An eye for a bloom
ARTS LIVES:In the 1980s, Irish designer Sybil Connolly revived interest in the 18th-century artist and writer Mary Delany by basing a collection of tableware for Tiffany on her stunning floral collages. A new book examines the life and times of this extraordinary woman, writes EILEEN BATTERSBY
ON FRIDAY, January 6th, 1951, a report appeared in The Irish Times, confirming the demolition of Delville, “the 18th-century house built by Dr Delany”. It recorded the loss of yet another Georgian building, yet another chapter of history closed forever. By the aesthetic standards of its day, the five-bay, villa-style house was not particularly beautiful, but its setting, in an 11-acre garden in Glasnevin, Dublin, complete with Ionic temple and grotto, made it idyllic.
It was also the home to which its builder, Dr Patrick Delany, Dean of Down and tutor at Trinity College, brought, in 1744, his second wife, the remarkable Mary Delany, artist, letter-writer and, ultimately, invaluable witness and commentator. This English woman, who served Ireland well, was a friend of Jonathan Swift whom she first met in 1731 when she was a young widow on her first visit to Ireland.
More than 12 years later, she returned to Ireland at the age of 44, the year after she married widower Delany, 16 years her senior, against her family’s wishes. Together they lived through an exciting period in Irish cultural history, contributing, as hosts of a cultivated literary circle which included Swift, to the intellectual life of their time.
A portrait of her painted by John Opie when she was 82 hangs in the Royal Collection. It depicts a stern, formidable woman. She was a beloved intimate of King George and Queen Charlotte, living out her final days in a house given to her by the royal couple.
At the age of 76 she finished the magnificently opulent Magnolia grandiflora, in a characteristic construction of coloured papers with body colour and watercolour. She not only had a long, productive life, she had several lives – pursuing various careers and certainly warranting being described as “accomplished”, the most sought after epithet of her day. The statesman Edmund Burke hailed her as “the woman of fashion of all ages”.
Mention of her name is most often in the context of her as a chronicler. She was a tireless letter-writer and an observer of daunting intensity. Although not a historian, she recorded the life of her period. Her interest in Handel’s music caused her to write many letters about rehearsals and performances she attended. Her correspondence remains an important source material on the composer’s career in England. She also typifies the age in which she lived; Mrs Delany, who died a month short of her 88th birthday, was a woman and for all her energy and curiosity was confined by her gender, although her social status and royal connections did confer some freedoms.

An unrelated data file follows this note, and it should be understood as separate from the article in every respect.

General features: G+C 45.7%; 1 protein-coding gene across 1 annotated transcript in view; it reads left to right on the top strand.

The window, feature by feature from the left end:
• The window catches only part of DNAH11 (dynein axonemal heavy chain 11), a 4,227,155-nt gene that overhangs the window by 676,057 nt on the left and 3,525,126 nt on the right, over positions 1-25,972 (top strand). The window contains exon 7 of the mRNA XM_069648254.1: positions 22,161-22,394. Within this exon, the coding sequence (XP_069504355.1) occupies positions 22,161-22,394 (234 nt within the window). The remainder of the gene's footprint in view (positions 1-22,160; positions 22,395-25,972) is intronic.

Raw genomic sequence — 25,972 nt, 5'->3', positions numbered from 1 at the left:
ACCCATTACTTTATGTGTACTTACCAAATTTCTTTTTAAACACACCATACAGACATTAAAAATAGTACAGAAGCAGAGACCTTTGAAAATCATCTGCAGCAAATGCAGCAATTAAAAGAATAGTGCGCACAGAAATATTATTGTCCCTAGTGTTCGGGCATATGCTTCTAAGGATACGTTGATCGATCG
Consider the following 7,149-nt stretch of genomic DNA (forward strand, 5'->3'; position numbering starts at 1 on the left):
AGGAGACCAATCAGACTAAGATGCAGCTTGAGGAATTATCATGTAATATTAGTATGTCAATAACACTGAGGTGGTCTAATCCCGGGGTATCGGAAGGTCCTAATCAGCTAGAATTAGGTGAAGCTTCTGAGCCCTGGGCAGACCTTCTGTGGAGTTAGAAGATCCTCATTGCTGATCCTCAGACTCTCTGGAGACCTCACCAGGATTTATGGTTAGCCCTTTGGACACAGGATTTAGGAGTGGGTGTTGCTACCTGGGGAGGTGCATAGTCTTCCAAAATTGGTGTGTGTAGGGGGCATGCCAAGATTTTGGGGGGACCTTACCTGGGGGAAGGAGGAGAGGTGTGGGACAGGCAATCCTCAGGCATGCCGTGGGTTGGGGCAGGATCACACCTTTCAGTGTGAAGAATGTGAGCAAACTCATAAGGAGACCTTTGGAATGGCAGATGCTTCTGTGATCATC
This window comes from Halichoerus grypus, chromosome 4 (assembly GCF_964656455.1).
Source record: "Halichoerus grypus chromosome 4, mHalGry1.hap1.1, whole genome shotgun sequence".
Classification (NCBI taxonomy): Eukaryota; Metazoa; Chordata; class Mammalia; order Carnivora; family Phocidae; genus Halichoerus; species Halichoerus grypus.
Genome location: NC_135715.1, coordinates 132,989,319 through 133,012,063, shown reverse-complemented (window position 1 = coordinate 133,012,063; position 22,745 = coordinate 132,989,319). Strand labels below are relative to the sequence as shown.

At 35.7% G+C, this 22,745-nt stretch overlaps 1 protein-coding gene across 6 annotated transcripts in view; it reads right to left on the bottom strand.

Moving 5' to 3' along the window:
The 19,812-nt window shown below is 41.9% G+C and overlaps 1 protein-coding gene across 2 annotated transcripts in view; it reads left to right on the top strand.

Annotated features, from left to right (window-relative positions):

Living as she did in an age of exploration, she was drawn to the revolution in botanical knowledge. Patrick Delany, her husband, was a dedicated gardener and much influenced by the garden designs of his close friend, the poet Alexander Pope. At Delville, the Delanys landscaped a wonderful garden, while Mrs Delany went on to become a major botanical artist.
During the late 18th century, gardening became the new religion, with botany and art merging in the name of science. In the absence of cameras, it was the botanical artist, the greatest of all of whom was the German master Georg Dionysius Ehret, who recorded the beauty and exact detail of plants that provided the scientist with source material.
Ehret (1708-1770) had come to work at Kew Gardens and stayed for 50 years. He painted in watercolours and became the most influential botanical artist of all time – his influence may be seen in the work of modern artists such as Wendy Walsh. Delany knew Ehret and admired him, but her technique was different. She created dramatic and precise collages, made from coloured paper, much of which she had dyed herself. The works were then mounted on black backgrounds. Describing her method in a letter to her niece, dated October 4th, 1772, she wrote: “I have invented a new way of imitating flowers”. She was then 72.
As major plant collectors, such as botanist Sir Joseph Banks (1743-1820) returned from abroad with specimens, the documenting of them was undertaken by artists such as Delany. Banks was confident that any plant depicted by Mrs Delany was accurate and correct.